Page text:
After documenting Detroit’s foreclosure crisis in 2009, street photographer Bruce Gilden was drawn back to the Motor City by its apocalyptic beauty and the tenacity of its people.

After documenting Detroit’s foreclosure crisis in 2009, street photographer Bruce Gilden was drawn back to the Motor City by its apocalyptic beauty and the tenacity of its people.

Houses in Detroit go for a dollar these days. It’s a sign of how hard the once mighty Motor City has fallen.

In its heyday, if you hit the road in search of the American Dream, all signs pointed towards Detroit. It was once a temple to American capitalism: the throbbing heart of the automobile industry, where the blue collar man could command a higher wage than anywhere else in the country.

Detroit’s fall from grace has been well-documented. The city has lost over a million souls, from its peak of 1.8 million. Today, the 700,000 people who still call the city home have had to grit their teeth and survive amidst the highest rate of home foreclosures, the highest unemployment and the worst performing education system in the country. Detroit has also held the infamous title of national murder capital for much of the last decade.

Magnum street photographer Bruce Gilden arrived in Detroit in 2009, while documenting the effects of home foreclosures across America after the sub-prime mortgage bubble burst. He was surprised by the apocalyptic scale of devastation he witnessed – but impressed by the tenacity of the city’s people and their never-say-die attitude.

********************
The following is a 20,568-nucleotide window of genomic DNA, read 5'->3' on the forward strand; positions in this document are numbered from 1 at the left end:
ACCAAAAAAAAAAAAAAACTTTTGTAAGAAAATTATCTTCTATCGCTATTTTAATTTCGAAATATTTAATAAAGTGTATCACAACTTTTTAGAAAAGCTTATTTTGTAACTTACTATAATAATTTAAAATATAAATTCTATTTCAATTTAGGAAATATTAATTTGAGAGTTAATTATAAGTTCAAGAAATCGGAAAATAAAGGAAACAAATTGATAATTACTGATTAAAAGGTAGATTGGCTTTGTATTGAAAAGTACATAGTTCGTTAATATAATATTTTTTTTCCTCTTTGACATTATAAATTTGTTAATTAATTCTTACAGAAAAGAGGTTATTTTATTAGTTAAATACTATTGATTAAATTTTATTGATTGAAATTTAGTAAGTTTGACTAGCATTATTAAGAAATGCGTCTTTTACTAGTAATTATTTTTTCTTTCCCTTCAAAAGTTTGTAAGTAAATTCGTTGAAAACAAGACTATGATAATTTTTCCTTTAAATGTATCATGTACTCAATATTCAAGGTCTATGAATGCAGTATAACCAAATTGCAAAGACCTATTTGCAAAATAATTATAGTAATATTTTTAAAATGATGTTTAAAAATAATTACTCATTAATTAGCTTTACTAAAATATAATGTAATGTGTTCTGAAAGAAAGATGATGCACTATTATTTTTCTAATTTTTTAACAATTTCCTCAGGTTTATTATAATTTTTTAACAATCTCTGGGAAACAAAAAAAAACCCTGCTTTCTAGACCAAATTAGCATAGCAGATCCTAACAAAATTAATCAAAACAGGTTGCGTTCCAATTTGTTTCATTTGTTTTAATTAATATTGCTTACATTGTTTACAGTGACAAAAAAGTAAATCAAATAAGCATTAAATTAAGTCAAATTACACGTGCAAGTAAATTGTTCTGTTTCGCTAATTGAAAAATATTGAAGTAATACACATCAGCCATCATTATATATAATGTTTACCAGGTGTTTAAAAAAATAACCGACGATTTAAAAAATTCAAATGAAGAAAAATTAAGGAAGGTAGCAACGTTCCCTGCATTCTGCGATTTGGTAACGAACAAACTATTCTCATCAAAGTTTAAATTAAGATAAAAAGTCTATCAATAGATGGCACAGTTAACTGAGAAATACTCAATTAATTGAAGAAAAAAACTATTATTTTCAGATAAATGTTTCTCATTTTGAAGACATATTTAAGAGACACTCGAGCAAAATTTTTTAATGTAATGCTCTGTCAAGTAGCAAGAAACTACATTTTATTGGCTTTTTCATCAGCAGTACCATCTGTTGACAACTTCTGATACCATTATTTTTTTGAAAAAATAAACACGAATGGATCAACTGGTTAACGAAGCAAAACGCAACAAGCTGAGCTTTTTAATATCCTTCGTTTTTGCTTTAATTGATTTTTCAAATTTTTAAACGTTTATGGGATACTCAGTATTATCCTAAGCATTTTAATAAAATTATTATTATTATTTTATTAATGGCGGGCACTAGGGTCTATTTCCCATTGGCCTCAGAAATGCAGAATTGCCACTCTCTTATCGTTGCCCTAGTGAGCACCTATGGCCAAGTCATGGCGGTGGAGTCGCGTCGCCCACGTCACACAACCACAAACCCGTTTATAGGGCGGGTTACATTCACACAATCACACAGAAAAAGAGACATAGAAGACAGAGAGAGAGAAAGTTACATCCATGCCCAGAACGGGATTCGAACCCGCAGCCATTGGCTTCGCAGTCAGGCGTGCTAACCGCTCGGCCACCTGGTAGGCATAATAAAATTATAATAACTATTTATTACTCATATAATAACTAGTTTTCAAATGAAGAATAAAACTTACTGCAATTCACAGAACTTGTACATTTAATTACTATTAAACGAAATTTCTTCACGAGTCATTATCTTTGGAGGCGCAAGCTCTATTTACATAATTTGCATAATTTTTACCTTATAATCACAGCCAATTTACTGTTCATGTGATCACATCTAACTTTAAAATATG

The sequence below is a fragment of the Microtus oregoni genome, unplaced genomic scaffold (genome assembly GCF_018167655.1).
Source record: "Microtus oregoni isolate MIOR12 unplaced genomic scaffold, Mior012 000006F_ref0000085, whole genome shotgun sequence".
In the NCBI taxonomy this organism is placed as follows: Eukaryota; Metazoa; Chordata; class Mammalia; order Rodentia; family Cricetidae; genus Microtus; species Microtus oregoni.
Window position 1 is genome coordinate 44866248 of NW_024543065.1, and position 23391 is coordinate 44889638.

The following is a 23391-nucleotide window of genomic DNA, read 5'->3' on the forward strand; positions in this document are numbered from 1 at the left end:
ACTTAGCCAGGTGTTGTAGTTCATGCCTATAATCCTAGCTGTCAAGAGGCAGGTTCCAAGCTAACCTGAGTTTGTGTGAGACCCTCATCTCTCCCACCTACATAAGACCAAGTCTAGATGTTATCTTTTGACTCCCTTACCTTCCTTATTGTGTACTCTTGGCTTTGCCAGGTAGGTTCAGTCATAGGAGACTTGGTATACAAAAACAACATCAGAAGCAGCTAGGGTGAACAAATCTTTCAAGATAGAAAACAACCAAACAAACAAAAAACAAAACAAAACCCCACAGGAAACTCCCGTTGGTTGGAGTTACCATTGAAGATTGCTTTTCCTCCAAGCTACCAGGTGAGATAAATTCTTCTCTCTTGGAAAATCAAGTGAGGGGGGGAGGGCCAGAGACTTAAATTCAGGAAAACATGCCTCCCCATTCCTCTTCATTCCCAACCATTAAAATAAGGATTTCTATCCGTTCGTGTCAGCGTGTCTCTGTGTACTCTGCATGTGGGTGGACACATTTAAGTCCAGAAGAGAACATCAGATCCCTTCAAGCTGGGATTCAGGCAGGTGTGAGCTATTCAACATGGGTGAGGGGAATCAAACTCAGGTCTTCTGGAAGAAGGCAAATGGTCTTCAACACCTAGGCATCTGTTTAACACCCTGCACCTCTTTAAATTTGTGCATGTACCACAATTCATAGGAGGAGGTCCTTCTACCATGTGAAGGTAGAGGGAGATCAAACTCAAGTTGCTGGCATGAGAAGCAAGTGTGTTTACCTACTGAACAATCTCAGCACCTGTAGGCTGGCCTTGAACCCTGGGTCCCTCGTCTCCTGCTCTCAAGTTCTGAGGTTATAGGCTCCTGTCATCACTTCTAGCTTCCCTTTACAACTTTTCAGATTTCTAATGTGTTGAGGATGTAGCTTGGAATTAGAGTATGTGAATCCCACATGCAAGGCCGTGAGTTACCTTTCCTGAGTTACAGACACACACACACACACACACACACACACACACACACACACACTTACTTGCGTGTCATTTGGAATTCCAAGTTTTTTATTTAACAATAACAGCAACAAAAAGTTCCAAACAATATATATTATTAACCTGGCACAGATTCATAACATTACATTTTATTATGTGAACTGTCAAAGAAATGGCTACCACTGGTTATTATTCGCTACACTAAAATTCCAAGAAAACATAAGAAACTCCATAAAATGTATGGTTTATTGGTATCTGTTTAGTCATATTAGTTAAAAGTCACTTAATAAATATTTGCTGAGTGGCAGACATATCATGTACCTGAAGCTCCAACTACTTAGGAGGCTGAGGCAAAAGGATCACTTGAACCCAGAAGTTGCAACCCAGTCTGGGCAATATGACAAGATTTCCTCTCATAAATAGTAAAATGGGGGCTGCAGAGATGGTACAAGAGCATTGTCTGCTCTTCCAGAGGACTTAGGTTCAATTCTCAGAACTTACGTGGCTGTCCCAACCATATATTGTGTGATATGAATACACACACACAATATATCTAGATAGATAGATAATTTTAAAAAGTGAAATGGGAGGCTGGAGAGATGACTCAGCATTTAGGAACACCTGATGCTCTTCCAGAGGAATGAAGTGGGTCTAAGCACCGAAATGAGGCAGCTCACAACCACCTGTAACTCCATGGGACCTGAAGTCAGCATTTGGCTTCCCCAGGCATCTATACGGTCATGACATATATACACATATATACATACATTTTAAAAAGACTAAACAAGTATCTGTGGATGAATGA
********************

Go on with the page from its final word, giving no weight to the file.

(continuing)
USA. Detroit. 2016.

“Today Detroit is still a very special city,” he explains. “I’m inspired by the beauty in this apocalyptic place, a place that not only breeds violence but also poor education and poverty. It’s a great city that suffers and yet has kept its soul. Detroit’s inhabitants, in their own ways, don’t give up.”

It was this spirit that drew him back, and in 2016 he returned to shoot Detroit: Against The Wind.

Born in Brooklyn in 1946, Gilden first found fame as a street photographer with his series on the pleasure-seekers at New York’s Coney Island. Since the 1980s, he has carved out an instantly recognisable style through his confrontational approach and use of flash in striking black and white images. He has since criss-crossed the Five Boroughs, travelled abroad to Haiti, Russia, Romania and elsewhere, to shoot biker gangs, prostitutes and Japan’s yakuza mobsters.

But Detroit, he says, is one of his favourite places. “I’d go back again anytime.”

USA. Detroit. 2016.